==6043== by 0x80484BC: del (in /home/nazgulled/University/Sistemas Operativos/Aulas/dictionary)
    ==6043== by 0x80485F7: main (in /home/nazgulled/University/Sistemas Operativos/Aulas/dictionary)
    --6043--
    --6043-- supp: 7 dl-hack3
    ==6043==
    ==6043== IN SUMMARY: 1 errors from 1 contexts (suppressed: 7 from 1)
    ==6043==
    ==6043== malloc/free: in use at exit: 84 bytes in 7 blocks.
    ==6043== malloc/free: 8 allocs, 1 frees, 96 bytes allocated.
    ==6043==
    ==6043== searching for pointers to 7 not-freed blocks.
    ==6043== checked 48,796 bytes.
    ==6043==
    ==6043== LEAK SUMMARY:
    ==6043== definitely lost: 84 bytes in 7 blocks.
    ==6043== possibly lost: 0 bytes in 0 blocks.
    ==6043== still reachable: 0 bytes in 0 blocks.
    ==6043== suppressed: 0 bytes in 0 blocks.
    ==6043== Rerun with --leak-check=full to see details of leaked memory.
    --6043-- memcheck: sanity checks: 0 cheap, 1 expensive
    --6043-- memcheck: auxmaps: 0 auxmap entries (0k, 0M) in use
    --6043-- memcheck: auxmaps: 0 searches, 0 comparisons
    --6043-- memcheck: SMs: n_issued = 7 (112k, 0M)
    --6043-- memcheck: SMs: n_deissued = 0 (0k, 0M)
    --6043-- memcheck: SMs: max_noaccess = 65535 (1048560k, 1023M)
    --6043-- memcheck: SMs: max_undefined = 0 (0k, 0M)
    --6043-- memcheck: SMs: max_defined = 19 (304k, 0M)
    --6043-- memcheck: SMs: max_non_DSM = 7 (112k, 0M)
    --6043-- memcheck: max sec V bit nodes: 0 (0k, 0M)
    --6043-- memcheck: set_sec_vbits8 calls: 0 (new: 0, updates: 0)
    --6043-- memcheck: max shadow mem size: 416k, 0M
    --6043-- translate: fast SP updates identified: 1,499 ( 89.7%)
    --6043-- translate: generic_known SP updates identified: 88 ( 5.2%)
    --6043-- translate: generic_unknown SP updates identified: 83 ( 4.9%)
    --6043-- tt/tc: 3,231 tt lookups requiring 3,252 probes
    --6043-- tt/tc: 3,231 fast-cache updates, 2 flushes
    --6043-- transtab: new 1,614 (33,918 -> 559,093; ratio 164:10) [0 scs]
    --6043-- transtab: dumped 0 (0 -> ??)
    --6043-- transtab: discarded 0 (0 -> ??)
    --6043-- scheduler: 22,398 jumps (bb entries).
    --6043-- scheduler: 0/1,665 major/minor sched events.
    --6043-- sanity: 1 cheap, 1 expensive checks.
    --6043-- exectx: 30,011 lists, 17 contexts (avg 0 per list)
    --6043-- exectx: 17 searches, 0 full compares (0 per 1000)
    --6043-- exectx: 0 cmp2, 21 cmp4, 0 cmpAll
    Now, I need your help for the following:

    1) Nothing is reported about the put function. Does this mean that this function is done the way it should and this is as good as it gets? For this simply singly linked lists of course...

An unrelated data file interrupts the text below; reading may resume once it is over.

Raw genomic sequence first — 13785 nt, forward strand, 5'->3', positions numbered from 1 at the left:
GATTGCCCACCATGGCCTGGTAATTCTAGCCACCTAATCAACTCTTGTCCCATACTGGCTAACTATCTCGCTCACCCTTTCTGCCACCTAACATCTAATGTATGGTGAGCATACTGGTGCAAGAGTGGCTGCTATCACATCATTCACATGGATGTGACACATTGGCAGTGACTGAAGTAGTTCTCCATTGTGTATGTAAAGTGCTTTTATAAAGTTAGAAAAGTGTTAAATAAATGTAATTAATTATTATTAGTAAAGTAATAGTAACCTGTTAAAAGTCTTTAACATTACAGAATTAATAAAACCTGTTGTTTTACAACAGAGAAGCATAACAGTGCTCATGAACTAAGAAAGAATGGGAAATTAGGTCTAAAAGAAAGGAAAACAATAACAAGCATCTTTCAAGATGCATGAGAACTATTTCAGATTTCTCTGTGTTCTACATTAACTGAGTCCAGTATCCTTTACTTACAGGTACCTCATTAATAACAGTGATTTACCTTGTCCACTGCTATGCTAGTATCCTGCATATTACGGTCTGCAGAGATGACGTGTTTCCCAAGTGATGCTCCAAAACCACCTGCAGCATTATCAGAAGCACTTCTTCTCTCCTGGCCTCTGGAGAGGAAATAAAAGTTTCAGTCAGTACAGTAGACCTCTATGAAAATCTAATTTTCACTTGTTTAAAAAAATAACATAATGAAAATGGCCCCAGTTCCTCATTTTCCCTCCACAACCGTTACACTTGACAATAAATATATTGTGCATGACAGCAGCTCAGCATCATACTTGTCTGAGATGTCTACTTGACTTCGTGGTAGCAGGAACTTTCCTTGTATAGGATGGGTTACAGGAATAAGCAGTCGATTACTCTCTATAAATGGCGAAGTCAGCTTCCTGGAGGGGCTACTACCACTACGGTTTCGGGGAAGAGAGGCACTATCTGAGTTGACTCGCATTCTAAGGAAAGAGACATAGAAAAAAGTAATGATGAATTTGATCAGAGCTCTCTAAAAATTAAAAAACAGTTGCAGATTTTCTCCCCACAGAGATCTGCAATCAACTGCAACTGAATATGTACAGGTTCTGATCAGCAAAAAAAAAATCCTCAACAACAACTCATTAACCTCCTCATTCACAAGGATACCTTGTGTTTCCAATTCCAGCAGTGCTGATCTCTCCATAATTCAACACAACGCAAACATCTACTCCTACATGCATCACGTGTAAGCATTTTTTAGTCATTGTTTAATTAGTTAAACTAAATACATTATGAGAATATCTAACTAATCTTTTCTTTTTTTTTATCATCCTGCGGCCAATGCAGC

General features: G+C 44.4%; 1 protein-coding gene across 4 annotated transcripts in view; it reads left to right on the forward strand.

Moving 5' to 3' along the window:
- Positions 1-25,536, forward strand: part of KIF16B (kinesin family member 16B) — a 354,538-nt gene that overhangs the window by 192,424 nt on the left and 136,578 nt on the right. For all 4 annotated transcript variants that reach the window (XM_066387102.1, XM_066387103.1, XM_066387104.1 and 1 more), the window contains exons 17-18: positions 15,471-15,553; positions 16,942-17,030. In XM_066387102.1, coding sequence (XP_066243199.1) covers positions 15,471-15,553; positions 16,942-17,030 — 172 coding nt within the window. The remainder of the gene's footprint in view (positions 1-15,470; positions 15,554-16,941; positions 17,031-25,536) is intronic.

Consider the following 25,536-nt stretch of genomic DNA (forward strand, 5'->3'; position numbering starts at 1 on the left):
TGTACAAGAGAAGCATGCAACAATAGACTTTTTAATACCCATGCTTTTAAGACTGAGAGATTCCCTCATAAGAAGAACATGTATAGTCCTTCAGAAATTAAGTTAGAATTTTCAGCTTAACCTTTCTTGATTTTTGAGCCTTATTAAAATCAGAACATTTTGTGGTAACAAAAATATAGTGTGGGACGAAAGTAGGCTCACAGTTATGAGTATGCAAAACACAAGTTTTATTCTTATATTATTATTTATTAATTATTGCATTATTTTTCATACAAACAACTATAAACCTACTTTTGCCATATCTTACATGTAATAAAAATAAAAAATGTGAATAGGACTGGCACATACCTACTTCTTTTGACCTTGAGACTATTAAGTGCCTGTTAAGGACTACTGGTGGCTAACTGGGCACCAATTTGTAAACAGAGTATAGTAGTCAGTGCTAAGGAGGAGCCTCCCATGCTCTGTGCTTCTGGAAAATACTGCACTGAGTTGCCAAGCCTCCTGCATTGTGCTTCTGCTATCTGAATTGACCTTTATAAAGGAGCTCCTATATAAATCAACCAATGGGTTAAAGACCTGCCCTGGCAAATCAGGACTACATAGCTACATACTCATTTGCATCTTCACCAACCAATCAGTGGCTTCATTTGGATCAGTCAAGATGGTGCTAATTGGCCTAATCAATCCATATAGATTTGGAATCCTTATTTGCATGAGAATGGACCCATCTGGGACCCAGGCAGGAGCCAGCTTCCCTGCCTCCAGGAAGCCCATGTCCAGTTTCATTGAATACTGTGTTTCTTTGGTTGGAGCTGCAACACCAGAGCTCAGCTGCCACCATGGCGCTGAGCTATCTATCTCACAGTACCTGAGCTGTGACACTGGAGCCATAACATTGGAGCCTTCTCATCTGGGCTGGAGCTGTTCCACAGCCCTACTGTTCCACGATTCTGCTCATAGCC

2) What must be done to fix the memory loss problems with the del function? I can't see what I'm doing wrong...

  2. #2
    uint64_t...think positive xuftugulus's Avatar
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    I don't think you are doing anything wrong. valgrind reports 84 bytes lost, and your del function is only called for a specific entry. d = del(d, 5) you wrote.
    But you haven't called any function to release the entire list before exiting the program, so from the 8 allocations of 12 bytes you performed, the remaining 7 are still allocated. Noticing that 7 * 12 = 84, i see a connection...
    Code:
    ...
        goto johny_walker_red_label;
    johny_walker_blue_label: exit(-149$);
    johny_walker_red_label : exit( -22$);
    A typical example of ...cheap programming practices.

  3. #3
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    I see...

    So, if one wanted to release the entire list when leaving the program what did one had to do?

    Cycle through the list like the del function but instead of freeing just one element, free them all or is there a better/simple way?

  4. #4
    Kernel hacker
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    Yes, you'd have to run through the entire list. Something like this:
    Code:
      struct node p, q;
       
      for(p = d; p; p = q)
      {
         q = p->next;
         free(p);
      }
    --
    Mats
    Compilers can produce warnings - make the compiler programmers happy: Use them!
    Please don't PM me for help - and no, I don't do help over instant messengers.

  5. #5
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    And that is recommended to do everytime when using linked lists and terminating the application, correct?

  6. #6
    Kernel hacker
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    Quote Originally Posted by Nazgulled View Post
    And that is recommended to do everytime when using linked lists and terminating the application, correct?
    Yes, or rather, whenever you no longer need the linked list - this may happen before you're ready to terminate the application [e.g. a linked list is created as a temporary measure to do some part of the work, and then the linked list is no longer needed, and so should be deleted].

    In theory, you can leave all allocations floating about [assuming the OS cleans up after you], but it's bad style, and if you have MANY and LARGE allocations floating about, it will increase the amount of memory used by the application, which is generally a bad thing.

    --
    Mats
    Compilers can produce warnings - make the compiler programmers happy: Use them!
    Please don't PM me for help - and no, I don't do help over instant messengers.